What is Net Neutrality?
Net Neutrality is, in fact, a fancy term. For a layman in terms of technical aspects, it will appear as a technical jargon - but it is a simple term. It is a guiding principle which instructs ISPs and the government to treat all data on Internet equally, not charging differentially irrespective of user content, site, application, type of equipment used or mode of communication.
Anyone used to using data packs - either prepaid or postpaid - will definitely ask "Isn't it what we have been getting now?". Yes, of course - but, with what telecom operators, thinking their revenue is being affected, are coming up with plans that go against this underlying principle. And that is exactly the reason for the current hullabaloo in the name of net Neutrality.
What are the benefits of Net Neutrality?
With the ideal of Net Neutrality, the consumers get to access any kind of data regardless of the site without any restriction based on site, application, content, equipment or any aspect . All the data is equal, and as such once we get a data pack - we should be able to access anything on the Internet. A user will benefit from the fact that he will be in a position to access any data without having to pay extra amount except the data pack he has subscribed to. No premium models should be allowed.
What do Telecom Players want?
The lobbying against the concept of Net Neutrality began surfacing by around 2006, when TRAI sensed the possibility of discrimination of competing applications and providers by private service providers and came up with a consultation paper to seek opinions on regulating such practices. Telecom operators like AirTel and Vodafone began arguing that huge Internet firms like Facebook and Google should share revenue with service providers because telecom companies spend on infrastructure while these companies make huge profits. In 2014, AirTel argued that messaging apps like WhatsApp and Skype should be regulated. TRAI rejected the demand of revenue share from these apps. In December 2014, AirTel came up with revised data plans wherein services like Skype were excluded. If you want to use these messaging apps, you had to subscribe to special packs apart from the regular plan. TRAI was in no way taking any measures to curb this tendency. TRAI stated that AirTel cannot be held responsible for violating Net Neutrality because there is no law to enforce the guideline. AirTel faced a lot of criticism on social media platforms and had to retract from this plan eventually.
In February, 2015 - Facebook came up with Internet.org in association with Reliance Communications. It had a group of 38 websites which could be accessed for free via an app. In April, 2015 - AirTel came up with a similar concept AirTel Zero which needed the apps to sign up with the service and AirTel would provide access to the apps for free to its customers. Even this plan drew flak from netizens. Flipkart received huge negative response from its users for joining a platform that went against the concept of Net Neutrality. Flipkart pulled out from AirTel Zero. Clear trip, Times Group, NewsHunt and NDTV pulled out from Internet.org to support Net Neutrality. With strong protests against anti net Neutrality policies by Telecom service providers, TRAI has initiated a consultation process.
What does the law say?
There are no laws in India enforcing Net Neutrality. The Unified Access Service License guidelines by TRAI promotes Net Neutrality, but it does not enforce it. Even the IT Act, 2000 does not prohibit telecom providers from using anti Net Neutrality means to promote their own business interests.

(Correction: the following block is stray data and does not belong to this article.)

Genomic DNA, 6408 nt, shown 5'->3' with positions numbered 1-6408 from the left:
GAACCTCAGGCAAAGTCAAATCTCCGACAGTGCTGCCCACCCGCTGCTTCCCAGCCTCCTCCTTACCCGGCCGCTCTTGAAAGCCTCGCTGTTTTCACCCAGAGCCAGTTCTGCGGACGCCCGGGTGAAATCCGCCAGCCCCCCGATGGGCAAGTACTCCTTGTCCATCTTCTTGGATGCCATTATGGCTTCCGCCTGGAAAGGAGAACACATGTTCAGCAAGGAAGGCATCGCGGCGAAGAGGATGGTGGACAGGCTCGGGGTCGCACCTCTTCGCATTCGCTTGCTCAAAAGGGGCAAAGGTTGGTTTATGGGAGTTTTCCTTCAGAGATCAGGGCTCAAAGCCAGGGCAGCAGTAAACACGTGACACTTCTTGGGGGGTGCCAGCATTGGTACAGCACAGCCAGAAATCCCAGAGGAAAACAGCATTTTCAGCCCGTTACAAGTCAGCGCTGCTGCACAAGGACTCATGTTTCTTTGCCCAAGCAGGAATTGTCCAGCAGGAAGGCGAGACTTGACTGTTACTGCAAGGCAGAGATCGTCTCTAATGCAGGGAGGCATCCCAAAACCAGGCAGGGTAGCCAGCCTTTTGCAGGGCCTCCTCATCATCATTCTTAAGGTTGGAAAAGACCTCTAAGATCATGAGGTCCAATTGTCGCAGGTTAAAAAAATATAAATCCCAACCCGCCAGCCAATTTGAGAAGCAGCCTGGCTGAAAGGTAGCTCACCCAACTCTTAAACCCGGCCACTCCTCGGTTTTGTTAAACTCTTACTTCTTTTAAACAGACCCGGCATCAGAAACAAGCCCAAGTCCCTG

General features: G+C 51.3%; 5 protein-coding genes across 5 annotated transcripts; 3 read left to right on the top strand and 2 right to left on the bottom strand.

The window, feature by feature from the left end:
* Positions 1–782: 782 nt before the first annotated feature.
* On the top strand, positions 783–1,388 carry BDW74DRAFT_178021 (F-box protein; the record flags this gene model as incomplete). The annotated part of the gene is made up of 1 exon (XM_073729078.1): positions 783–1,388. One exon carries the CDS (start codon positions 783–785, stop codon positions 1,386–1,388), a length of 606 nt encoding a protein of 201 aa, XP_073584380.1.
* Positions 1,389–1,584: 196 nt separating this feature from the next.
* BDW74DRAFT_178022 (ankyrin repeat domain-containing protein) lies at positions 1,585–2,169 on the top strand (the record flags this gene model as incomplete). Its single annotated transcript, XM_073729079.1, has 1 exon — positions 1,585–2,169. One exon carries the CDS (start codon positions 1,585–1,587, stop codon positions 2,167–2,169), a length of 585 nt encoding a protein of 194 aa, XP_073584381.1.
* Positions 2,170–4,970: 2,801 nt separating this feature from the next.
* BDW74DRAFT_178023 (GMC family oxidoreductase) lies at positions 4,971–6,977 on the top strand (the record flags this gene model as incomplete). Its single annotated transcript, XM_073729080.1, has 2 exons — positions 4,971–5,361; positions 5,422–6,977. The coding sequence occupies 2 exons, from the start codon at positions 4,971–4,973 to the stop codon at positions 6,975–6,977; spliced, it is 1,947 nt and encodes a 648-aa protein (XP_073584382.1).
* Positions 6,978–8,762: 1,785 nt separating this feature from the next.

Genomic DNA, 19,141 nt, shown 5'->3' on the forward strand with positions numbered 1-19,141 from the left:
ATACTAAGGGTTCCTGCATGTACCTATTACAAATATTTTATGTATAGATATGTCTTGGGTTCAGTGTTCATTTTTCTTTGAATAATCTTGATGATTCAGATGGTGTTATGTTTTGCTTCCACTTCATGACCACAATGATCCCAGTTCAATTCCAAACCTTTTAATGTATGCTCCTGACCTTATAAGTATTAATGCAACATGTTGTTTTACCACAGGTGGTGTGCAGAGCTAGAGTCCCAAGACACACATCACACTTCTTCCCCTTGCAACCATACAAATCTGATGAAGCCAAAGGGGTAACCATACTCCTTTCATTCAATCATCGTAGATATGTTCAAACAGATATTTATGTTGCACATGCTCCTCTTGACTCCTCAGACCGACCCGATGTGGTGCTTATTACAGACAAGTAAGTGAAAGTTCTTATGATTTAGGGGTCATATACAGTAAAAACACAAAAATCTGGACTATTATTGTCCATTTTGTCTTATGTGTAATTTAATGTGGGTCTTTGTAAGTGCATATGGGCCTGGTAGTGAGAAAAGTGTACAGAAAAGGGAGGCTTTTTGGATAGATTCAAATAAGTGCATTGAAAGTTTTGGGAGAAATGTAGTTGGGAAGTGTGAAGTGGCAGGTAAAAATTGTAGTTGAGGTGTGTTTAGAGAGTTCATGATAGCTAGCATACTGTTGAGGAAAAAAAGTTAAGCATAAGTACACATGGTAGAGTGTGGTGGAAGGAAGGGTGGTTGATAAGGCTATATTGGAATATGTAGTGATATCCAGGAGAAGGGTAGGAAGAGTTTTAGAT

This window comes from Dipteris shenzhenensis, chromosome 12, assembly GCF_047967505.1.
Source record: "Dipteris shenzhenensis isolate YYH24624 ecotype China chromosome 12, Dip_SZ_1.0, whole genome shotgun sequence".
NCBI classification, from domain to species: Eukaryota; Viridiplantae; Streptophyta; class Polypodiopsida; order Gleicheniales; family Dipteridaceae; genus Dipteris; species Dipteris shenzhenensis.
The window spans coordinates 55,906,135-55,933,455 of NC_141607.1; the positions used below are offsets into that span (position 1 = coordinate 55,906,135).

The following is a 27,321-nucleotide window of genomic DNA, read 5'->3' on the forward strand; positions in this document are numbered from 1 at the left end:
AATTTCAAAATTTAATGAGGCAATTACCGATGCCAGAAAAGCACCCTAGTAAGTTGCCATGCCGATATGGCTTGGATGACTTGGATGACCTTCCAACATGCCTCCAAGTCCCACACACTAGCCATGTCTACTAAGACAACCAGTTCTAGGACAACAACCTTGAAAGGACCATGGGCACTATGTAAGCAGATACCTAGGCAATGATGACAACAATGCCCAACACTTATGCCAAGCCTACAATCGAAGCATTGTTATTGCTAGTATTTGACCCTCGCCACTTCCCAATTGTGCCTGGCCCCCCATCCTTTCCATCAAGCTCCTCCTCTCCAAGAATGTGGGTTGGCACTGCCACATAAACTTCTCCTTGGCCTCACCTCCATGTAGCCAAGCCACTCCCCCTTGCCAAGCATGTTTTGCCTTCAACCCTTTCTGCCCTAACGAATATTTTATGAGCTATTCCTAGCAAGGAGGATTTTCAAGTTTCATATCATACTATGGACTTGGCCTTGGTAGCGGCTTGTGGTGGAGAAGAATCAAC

When AirTel came up with the differential plan for messaging apps TRAI chairman confessed that what AirTel did was against Net Neutrality, but not illegal as India has no law to enforce Net Neutrality.
What's in store next?
The debate on Net Neutrality has begun after the move by AirTel in December , 2014 of excluding Skype from its data pack. After wide spread protests against the move, TRAI has released a consultation paper in March, 2015 seeking comments from public. The paper has been criticised for being lopsided. By 24th April, 2015, more than a million emails have been sent to TRAI.
Let us just hope TRAI comes up with something positive for the consumers. This will, in fact, give a level playing field to.all the stakeholders including the startups.
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Timmappa Kamat is a technology enthusiast. He has an active interest in newer technological developments. He is fond of new gizmos & gadgets. He loves to share his knowledge through tech-savvy websites as a freelancer. A Mechanical Engineer by profession, he is equally interested in blogging, with his own blog. He wants to carve a name for himself in blogging arena one day! If you need any clarifications about his articles,please respond here below or get in touch with him through his profile.
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TRAI should make the Unified Access Service Licence mandatory for all ISPs, and any violations should be penalized or the licence cancelled. Only such a strict rule will ensure the users are free to use and surf the net according to their choices and ISPs will not stop some web sites.
I absolutely agree with your points, Bhasker. But the problem with this issue is that India has no law to enforce Net Neutrality. The Unified Access Licence actually promotes the concept of Net Neutrality in principle, but there are no rules specified in the laws to authorise TRAI to enforce this concept. That exactly is the tragedy.
TRAI has come up with the consultation paper, but it seems they have bogged down to the pressure of the telecom player's lobby. Now with the wide spread protests against the anti net Neutrality moves by the telecom firms, let us just hope to see good days ahead for us - the regular Internet users.